Alexa

Sen. Kennedy to be released from hospital following brain cancer surgery, son says

Sen. Kennedy to be released from hospital following brain cancer surgery, son says

Sen. Edward M. Kennedy was expected to be released from the hospital Monday a week after undergoing an aggressive and delicate surgery to treat a cancerous brain tumor, his son said.
Rep. Patrick Kennedy told The Providence Journal in Rhode Island that his father would be released Monday from Duke University Medical Center and would head home to Massachusetts. The newspaper said Patrick Kennedy made his comments at the Rhode Island Democratic Convention on Sunday.
Doug Stokke, a spokesman at Duke, declined to confirm the 76-year-old senator would be released Monday. Stokke said all updates on Kennedy's condition would from his family. Messages left with both Patrick and Edward Kennedy's office Monday were not immediately returned.
Kennedy was diagnosed last month with a malignant glioma, a lethal type of brain tumor, at Massachusetts General Hospital after having a seizure at his Cape Cod home. A malignant glioma is one of the worst kinds of brain cancer, and malignant gliomas are diagnosed in about 9,000 Americans a year.
Kennedy underwent the risky, 3 1/2-hour surgery last Monday to remove as much of the tumor as possible, a procedure aimed at improving the success of chemotherapy and radiation.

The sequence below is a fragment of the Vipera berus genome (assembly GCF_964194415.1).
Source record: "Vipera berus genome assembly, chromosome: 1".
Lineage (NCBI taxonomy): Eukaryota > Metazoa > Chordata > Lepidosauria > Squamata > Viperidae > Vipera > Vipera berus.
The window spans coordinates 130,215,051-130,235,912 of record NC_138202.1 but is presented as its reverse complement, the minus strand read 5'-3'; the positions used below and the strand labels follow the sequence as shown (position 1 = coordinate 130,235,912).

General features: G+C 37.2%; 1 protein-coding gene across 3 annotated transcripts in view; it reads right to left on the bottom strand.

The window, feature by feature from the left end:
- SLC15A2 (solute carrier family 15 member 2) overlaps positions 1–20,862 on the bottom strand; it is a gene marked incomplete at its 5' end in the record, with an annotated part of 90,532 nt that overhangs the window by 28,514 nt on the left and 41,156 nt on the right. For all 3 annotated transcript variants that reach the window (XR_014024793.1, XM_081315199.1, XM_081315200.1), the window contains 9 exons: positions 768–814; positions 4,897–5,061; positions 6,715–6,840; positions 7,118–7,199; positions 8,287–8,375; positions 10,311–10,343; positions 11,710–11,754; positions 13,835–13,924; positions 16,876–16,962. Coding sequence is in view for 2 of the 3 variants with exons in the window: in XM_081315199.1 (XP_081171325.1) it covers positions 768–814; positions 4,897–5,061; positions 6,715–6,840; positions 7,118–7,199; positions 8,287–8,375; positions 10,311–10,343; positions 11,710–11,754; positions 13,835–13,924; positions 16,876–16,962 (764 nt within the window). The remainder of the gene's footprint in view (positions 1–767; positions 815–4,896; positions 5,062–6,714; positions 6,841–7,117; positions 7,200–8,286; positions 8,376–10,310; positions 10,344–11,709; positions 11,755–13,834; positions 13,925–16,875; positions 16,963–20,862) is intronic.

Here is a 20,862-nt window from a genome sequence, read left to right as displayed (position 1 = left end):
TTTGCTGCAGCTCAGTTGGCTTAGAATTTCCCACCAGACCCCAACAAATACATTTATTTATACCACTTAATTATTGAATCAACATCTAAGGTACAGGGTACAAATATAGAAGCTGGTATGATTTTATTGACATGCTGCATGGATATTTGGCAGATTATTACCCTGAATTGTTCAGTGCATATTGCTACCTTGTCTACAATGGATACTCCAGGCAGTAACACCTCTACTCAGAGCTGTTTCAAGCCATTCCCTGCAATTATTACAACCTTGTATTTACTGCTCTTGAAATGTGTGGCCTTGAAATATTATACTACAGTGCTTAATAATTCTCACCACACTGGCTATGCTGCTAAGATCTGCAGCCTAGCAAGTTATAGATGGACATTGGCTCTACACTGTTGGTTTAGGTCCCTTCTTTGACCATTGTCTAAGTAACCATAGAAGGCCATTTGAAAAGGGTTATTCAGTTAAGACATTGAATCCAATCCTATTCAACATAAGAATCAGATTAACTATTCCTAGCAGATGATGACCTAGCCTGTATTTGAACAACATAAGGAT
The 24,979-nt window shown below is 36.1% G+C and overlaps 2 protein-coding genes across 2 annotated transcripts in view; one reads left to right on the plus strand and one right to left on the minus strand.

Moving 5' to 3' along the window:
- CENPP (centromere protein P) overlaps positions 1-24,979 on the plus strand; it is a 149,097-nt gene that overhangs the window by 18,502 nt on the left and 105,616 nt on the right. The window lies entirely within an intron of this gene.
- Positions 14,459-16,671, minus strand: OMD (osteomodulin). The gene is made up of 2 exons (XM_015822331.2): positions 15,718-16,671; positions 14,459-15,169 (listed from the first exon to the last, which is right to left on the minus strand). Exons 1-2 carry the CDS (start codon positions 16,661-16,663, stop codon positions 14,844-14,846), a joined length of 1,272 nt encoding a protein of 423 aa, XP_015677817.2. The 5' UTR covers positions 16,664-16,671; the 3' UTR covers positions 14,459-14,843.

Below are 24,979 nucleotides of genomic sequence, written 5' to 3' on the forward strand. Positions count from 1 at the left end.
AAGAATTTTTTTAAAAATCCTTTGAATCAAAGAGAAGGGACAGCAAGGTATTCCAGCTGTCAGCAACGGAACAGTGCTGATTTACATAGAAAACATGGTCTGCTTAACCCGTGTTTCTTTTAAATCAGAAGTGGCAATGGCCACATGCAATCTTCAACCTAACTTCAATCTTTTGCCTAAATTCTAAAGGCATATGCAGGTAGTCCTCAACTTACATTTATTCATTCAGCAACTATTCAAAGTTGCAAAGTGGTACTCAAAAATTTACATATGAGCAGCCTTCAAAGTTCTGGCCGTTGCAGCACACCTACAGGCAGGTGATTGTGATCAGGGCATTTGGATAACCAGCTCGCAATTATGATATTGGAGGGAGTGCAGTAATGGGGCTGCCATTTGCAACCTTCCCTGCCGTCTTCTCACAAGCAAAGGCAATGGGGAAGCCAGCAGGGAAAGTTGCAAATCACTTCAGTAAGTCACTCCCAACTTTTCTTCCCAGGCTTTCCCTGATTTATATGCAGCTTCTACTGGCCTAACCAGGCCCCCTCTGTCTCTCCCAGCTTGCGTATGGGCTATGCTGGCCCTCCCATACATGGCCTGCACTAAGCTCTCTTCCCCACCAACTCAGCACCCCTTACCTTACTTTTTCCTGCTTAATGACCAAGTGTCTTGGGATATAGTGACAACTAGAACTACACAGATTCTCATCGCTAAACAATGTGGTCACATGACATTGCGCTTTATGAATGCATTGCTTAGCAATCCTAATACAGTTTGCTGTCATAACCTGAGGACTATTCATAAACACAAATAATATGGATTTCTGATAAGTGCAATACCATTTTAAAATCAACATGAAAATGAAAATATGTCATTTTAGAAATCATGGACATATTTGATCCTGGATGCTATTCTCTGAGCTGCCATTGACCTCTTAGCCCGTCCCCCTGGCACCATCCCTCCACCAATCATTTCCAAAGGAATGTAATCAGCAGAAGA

"It went better than anyone expected," Patrick Kennedy told the newspaper. He added that his father is looking forward to returning to the Senate and working with presumptive Democratic presidential nominee Barack Obama on universal health care legislation should the Illinois senator win the White House.
"That is what he is talking and thinking about," Kennedy said. "It adds a great deal of poignancy to his recovery. But that's how he sees it _ he has to recover so he can get health care for the millions of people who don't have access to the care that we do."
Kennedy told the newspaper that his father wants to begin writing the legislation this year, so it would be ready if Obama is victorious. Obama faces Republican John McCain in the November election.
Kennedy's family and doctors have released few details about the particular type of tumor, which plays a key role in determining his survival odds. Some cancer specialists have said Kennedy appears to have a glioblastoma multiforme _ a serious and tough-to-remove type of tumor _ because other kinds are more common in younger people.
Doctors familiar with the type of surgery have said it almost never leads to a cure, but radiation or chemotherapy treatments have a better chance of success because there's less tumor to fight.
Dr. Allan Friedman _ the top neurosurgeon at Duke and an internationally known tumor and vascular surgeon _ said after performing the procedure that it "was successful and accomplished our goals," adding that Kennedy should not experience any permanent neurological effects.


Updated : 2020-12-05 05:21 GMT+08:00